How to Talk to Your Teen about Sexual Sin
Russell MooreRussell Moore's Blog
- 2017 Mar 06
The following is an edited transcript of Russell Moore's podcast Signposts.
I received a question from a teenager who told me he had committed sexual sin, and is trying to think of what steps he should take next. He seems genuinely repentant and broken over this. And I also received a question from a parent of a teenager, who had also discovered their teen in sexual sin and are trying to figure out how to address it as parents. This isn’t the same family! But both this teenager and these parents are grappling with how they should respond to sexual sin.
First, I want to address to this teen, and anyone who might be in the same situation he’s in. First of all, you should know the weight of what has happened. In some time periods that may not have needed to be emphasized as much, but this cultural moment sees sexual expression as intrinsic to one’s authenticity and well-being, which is not the biblical view. Our culture still sees that there are issues of right and wrong, but it usually restricts those categories to the issue of consent (and culture is right that anything without consent is wrong). So we have to recognize that if we’re looking at the world from God’s perspective, sexual immorality is a serious issue. Paul says in 1 Corinthians 6 that sexual immorality, unlike other sins that are outside the body, is committed against our own bodies. There is something inherently disordered with sexual immorality, so you’re right to feel the weight of this.
And one thing you may be tempted to do is comfort yourself with the knowledge that no one became pregnant or contracted a disease or is being promiscuous. There are all kinds of ways to think of yourself as having dodged a bullet regarding earthly consequences. But you need to understand that God has designed sex to preach, and to sing, and that what sex teaches is the gospel of Jesus Christ. Ephesians 5 teaches that the one flesh union of husband and wife, with covenant and fidelity and permanence, reflects the gospel. What you have done falls short of that, so you’re right to feel the weight of it.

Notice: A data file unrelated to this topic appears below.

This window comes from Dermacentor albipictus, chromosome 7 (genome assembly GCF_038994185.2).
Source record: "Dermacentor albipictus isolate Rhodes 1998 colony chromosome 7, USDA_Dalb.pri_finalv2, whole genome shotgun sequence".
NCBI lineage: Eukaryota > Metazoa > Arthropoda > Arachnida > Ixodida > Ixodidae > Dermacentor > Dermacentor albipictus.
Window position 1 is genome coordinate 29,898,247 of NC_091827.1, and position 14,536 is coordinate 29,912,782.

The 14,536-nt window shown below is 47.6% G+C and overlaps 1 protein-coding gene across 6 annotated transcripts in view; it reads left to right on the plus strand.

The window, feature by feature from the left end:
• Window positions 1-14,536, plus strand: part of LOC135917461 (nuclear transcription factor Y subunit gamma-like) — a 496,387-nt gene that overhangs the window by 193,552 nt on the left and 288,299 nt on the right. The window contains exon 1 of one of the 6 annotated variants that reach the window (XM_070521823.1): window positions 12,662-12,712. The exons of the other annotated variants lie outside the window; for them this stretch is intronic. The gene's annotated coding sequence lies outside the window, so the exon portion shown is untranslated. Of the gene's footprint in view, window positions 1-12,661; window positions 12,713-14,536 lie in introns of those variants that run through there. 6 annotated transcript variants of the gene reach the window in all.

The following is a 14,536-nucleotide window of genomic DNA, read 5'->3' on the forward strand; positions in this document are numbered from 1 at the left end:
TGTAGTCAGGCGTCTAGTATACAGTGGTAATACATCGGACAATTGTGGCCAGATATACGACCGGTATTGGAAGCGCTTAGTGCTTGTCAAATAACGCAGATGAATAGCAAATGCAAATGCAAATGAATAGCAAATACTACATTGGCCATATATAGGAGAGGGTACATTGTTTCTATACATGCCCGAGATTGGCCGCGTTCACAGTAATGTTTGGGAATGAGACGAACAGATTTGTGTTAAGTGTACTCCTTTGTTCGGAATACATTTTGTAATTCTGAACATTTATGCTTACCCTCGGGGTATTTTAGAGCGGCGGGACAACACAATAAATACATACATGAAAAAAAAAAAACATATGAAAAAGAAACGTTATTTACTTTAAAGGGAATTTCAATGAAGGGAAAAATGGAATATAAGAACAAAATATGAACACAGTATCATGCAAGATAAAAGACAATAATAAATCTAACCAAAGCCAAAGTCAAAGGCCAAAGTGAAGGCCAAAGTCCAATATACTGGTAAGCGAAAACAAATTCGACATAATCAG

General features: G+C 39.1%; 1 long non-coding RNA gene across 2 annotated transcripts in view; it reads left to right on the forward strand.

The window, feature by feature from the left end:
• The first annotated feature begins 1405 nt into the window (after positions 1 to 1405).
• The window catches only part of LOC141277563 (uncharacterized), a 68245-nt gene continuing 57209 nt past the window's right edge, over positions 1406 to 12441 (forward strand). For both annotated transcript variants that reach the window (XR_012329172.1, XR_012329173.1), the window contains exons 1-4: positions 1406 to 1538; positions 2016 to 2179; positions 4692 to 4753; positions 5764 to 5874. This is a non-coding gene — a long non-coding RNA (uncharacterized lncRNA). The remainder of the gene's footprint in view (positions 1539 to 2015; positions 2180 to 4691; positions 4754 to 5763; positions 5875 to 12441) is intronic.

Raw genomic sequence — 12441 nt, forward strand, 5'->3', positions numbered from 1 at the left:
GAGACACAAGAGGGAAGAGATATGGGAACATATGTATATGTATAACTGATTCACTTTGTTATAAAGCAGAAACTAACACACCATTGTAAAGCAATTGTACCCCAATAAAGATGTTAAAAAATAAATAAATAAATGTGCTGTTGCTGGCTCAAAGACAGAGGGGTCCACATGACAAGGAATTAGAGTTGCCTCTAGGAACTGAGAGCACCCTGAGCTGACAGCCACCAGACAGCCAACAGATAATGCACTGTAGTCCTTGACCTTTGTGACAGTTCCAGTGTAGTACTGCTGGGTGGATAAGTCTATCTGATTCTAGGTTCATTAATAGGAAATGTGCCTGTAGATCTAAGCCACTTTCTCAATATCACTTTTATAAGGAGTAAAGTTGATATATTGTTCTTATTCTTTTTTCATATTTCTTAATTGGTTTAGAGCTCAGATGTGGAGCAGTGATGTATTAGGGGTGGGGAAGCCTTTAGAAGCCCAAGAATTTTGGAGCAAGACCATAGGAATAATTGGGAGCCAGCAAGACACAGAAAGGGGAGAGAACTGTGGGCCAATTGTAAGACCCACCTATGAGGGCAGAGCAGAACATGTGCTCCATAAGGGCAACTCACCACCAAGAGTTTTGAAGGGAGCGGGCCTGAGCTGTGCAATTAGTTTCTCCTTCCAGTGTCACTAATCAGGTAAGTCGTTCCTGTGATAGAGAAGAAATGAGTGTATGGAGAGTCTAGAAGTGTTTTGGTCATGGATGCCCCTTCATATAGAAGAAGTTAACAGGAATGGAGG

But I would also say: Feel the weight of your sin, and also receive the gospel and feel liberation from it. Now, you shouldn’t feel liberation if you are “sinning so that grace may abound.” But if you are consciously turning away from this sin and refusing to walk in it, the Bible says that God is faithful and just to forgive your sin and cleanse you from all unrighteousness. If you’re repentant, God is not angry with you or looking to punish you, so receive the liberation from that.
Then there are practical steps you should take, because, and I’m speaking out of experience of dealing over the years with many people involved in various types of sexual sin, it is really difficult to start down the path of sexual immorality and to turn away from it. It happens, and the Spirit is enough to do this, but it becomes very difficult. What you want to make sure to do is notice where all your vulnerabilities are so you can protect yourself from them.
So let’s assume the other party in your sexual immorality is a Christian and is as repentant about this as you are. I think you and she need to talk about why this happened and what kind of boundaries are not in place that enabled this to happen. Also you need some outside accountability. We have one mediator, the man Christ Jesus. You don’t need a priest other than Jesus. But you do need counsel and accountability, especially because sexual sin is a sin of the passions, and when the passions start firing, it is really easy to forget our spiritual commitments and rationalize everything away.